GLOBAL - Greece, Italy, Portugal, Spain and the US have all failed to attain prime status in the sustainability ranking of German sustainable rating agency oekom research.
oekom research analysed the social and environmental sustainability of 51 individual countries, as well as of the EU as a whole.
The issues evaluated included freedom of speech, freedom of the press, investment in education and modern infrastructure, the energy mix and the way the country is tackling climate change.
Norway and Sweden retained their leading positions, while Denmark improved on the previous year's 9th-place ranking, taking third, mainly due to improvements in the environmental area, such as climate protection and the energy mix.
Austria came in fifth, followed by Germany in sixth place.
Together with Switzerland, the UK and France, these countries were among the 21 countries to be awarded oekom prime status.
The southern European crisis countries of Greece, Italy, Portugal and Spain, on the other hand, failed to achieve oekom prime status.
Oliver Rüter, research director at oekom research, said: "Greece was already receiving poor ratings in our sustainability rating at a time when conventional rating agencies were still giving it scores in the A range.
"Investors who have been basing their decisions on our sustainability ratings do not have any Greek government bonds in their portfolios."
The US was ranked 44th, as many of the hopes pinned on the inauguration of US president Barack Obama have been unfulfilled.
The US, for example, continues to refuse to make a constructive contribution to global climate protection, while its consumption of energy and resources remains high.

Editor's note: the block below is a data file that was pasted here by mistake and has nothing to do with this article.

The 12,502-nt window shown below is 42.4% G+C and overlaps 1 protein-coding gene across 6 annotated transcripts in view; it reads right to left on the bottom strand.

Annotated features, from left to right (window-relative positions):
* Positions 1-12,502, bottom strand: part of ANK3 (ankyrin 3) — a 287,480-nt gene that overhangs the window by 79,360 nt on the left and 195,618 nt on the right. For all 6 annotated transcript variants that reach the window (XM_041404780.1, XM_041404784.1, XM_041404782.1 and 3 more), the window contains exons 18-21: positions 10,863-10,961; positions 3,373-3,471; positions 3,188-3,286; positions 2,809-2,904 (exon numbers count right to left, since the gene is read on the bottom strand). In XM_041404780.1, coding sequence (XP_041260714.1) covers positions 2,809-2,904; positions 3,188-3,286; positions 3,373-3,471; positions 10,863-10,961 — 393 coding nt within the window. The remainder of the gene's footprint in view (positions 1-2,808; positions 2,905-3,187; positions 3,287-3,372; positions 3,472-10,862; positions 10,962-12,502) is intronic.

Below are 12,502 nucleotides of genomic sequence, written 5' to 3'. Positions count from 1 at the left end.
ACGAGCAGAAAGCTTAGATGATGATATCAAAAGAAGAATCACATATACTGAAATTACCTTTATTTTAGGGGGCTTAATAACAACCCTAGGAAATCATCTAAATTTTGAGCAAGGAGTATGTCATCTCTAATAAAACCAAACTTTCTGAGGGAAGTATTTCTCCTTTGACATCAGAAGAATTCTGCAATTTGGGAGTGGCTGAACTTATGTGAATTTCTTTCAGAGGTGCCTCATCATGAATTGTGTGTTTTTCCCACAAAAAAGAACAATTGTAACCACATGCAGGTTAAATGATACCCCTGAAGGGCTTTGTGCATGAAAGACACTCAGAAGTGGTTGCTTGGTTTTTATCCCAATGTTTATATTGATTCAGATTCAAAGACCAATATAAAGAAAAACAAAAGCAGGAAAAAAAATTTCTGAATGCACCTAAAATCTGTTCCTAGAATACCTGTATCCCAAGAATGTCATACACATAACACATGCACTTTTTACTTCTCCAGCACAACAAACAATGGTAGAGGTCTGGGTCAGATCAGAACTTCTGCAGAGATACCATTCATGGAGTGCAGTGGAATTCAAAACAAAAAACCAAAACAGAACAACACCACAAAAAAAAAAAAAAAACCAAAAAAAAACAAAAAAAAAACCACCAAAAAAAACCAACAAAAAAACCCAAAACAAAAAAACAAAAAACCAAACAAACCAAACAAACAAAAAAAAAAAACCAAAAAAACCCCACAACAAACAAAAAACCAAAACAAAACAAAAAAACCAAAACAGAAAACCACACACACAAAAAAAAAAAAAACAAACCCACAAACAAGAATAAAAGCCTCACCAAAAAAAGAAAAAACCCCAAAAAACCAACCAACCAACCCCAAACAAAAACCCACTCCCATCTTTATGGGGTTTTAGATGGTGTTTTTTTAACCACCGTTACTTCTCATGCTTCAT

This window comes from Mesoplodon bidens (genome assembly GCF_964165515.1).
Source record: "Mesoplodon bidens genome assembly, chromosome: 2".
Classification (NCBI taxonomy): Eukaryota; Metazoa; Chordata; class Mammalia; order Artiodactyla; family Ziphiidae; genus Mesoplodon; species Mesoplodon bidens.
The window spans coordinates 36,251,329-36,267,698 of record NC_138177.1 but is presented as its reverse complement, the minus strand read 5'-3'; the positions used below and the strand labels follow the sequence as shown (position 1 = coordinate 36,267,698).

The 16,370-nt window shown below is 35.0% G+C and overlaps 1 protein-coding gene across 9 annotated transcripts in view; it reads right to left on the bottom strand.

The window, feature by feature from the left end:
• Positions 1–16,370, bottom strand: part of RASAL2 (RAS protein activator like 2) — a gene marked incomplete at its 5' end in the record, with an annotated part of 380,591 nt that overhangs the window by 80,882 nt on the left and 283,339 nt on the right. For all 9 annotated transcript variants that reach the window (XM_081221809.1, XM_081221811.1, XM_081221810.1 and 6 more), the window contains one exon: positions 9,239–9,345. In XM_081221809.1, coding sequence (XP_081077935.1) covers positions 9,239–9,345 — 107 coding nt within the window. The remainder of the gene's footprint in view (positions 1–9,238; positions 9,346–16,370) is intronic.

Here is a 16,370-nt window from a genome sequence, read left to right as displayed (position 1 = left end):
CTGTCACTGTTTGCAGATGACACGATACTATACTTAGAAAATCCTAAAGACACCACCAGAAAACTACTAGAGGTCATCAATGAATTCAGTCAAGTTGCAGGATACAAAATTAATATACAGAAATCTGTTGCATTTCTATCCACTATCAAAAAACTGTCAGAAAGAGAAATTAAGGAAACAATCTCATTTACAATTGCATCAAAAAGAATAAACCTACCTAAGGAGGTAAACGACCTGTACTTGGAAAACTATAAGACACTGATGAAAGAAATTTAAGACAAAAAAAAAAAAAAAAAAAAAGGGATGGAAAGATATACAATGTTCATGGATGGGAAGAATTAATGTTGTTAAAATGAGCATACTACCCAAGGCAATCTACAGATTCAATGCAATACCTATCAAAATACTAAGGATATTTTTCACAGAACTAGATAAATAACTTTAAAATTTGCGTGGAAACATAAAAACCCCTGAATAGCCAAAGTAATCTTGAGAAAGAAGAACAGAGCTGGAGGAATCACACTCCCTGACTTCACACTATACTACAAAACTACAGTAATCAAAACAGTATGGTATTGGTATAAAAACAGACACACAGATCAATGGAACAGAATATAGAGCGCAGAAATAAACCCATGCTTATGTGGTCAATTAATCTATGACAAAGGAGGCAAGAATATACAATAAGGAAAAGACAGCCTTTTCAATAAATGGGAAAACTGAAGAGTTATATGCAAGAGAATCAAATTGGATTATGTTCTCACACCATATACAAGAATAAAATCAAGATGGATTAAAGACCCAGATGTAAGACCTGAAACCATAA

Increasing income differentials are leading to social tensions, which are reflected in the protests by the Occupy Wall Street movement.
Rüter added: "A country that invests in education, promotes research and development into renewable energies and energy efficiency and that provides its citizens with access to modern information and communication media is laying the foundations for that country's positive economic development."
The legal and social framework of a society is just as important, according to oekom.
In times of crisis, a pluralistic society in which citizens' and human rights, freedom of speech and freedom of the press are fully guaranteed, and in which all citizens have access to government services irrespective of their ability to pay bribes, will find mechanisms for resolving conflict that are different from those employed in countries where such rights are restricted.
These are all factors that have a positive impact on a country's performance and thus also on its creditworthiness.
oekom research's country rating, which it has published since 2001, covers the EU member states, the OECD countries and other major economies in Asia and Eastern Europe.
It comprises 150 social and environmental indicators.
oekom research country ratings [excerpt]:
15. European Union
17. United Kingdom
44. United States
51. South Africa
On a similar note, investment-decision support tool provider MSCI has launched its ESG sovereign ratings, designed to identify a country's exposure to and management of ESG risk factors, and to explain how these factors might impact the long-term sustainability of its economy.
MSCI ESG Sovereign Ratings provide an overall sustainability assessment of 90 countries covering developed, emerging and frontier markets and contain historical time series results for more than five years.
Coverage is designed to provide ratings on 99% of sovereign bonds issued in the market, while countries that do not issue securities or whose debt is thinly traded are not rated.